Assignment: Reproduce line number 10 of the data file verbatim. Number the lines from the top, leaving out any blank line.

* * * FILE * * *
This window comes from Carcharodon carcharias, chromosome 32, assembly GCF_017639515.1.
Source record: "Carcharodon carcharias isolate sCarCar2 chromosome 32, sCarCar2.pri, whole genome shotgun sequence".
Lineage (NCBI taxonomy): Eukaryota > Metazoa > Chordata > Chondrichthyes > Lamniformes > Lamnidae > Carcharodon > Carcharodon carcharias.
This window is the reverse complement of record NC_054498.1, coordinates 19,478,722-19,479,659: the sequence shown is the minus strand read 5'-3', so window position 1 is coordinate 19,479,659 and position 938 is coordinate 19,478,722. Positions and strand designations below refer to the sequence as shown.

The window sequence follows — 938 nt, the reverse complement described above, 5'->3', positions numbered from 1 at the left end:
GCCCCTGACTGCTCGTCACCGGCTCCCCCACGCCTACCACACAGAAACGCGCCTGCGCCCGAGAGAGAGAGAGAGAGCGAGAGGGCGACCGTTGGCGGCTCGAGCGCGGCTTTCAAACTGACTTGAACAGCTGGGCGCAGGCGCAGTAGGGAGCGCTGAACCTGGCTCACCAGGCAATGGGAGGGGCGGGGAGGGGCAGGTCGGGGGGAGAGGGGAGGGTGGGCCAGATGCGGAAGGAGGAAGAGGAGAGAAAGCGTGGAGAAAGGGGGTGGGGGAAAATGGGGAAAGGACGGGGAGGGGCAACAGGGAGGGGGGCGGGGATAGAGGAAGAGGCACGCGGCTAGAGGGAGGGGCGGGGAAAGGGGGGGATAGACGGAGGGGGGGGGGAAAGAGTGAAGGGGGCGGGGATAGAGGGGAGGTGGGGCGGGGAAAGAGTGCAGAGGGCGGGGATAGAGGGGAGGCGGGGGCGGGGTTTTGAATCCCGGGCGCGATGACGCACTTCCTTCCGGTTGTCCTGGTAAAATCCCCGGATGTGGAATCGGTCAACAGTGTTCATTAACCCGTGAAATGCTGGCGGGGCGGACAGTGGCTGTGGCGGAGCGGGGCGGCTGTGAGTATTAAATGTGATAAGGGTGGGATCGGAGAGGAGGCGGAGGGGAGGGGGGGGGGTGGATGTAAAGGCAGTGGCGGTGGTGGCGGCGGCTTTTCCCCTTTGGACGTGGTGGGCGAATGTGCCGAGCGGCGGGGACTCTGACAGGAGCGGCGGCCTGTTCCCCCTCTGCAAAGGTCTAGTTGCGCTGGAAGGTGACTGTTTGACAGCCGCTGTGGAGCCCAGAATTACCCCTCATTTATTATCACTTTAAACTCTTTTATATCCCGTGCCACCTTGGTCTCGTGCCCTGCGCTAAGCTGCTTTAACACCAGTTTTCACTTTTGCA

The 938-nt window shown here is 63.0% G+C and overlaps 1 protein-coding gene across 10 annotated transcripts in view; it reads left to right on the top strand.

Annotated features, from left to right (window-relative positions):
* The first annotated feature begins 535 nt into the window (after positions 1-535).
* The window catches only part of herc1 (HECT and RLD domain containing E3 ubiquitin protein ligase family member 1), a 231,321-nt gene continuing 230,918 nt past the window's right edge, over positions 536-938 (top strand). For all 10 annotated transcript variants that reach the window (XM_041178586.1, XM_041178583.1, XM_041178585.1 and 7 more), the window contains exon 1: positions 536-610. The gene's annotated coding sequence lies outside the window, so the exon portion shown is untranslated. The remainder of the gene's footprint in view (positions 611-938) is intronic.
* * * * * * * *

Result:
* The window catches only part of herc1 (HECT and RLD domain containing E3 ubiquitin protein ligase family member 1), a 231,321-nt gene continuing 230,918 nt past the window's right edge, over positions 536-938 (top strand). For all 10 annotated transcript variants that reach the window (XM_041178586.1, XM_041178583.1, XM_041178585.1 and 7 more), the window contains exon 1: positions 536-610. The gene's annotated coding sequence lies outside the window, so the exon portion shown is untranslated. The remainder of the gene's footprint in view (positions 611-938) is intronic.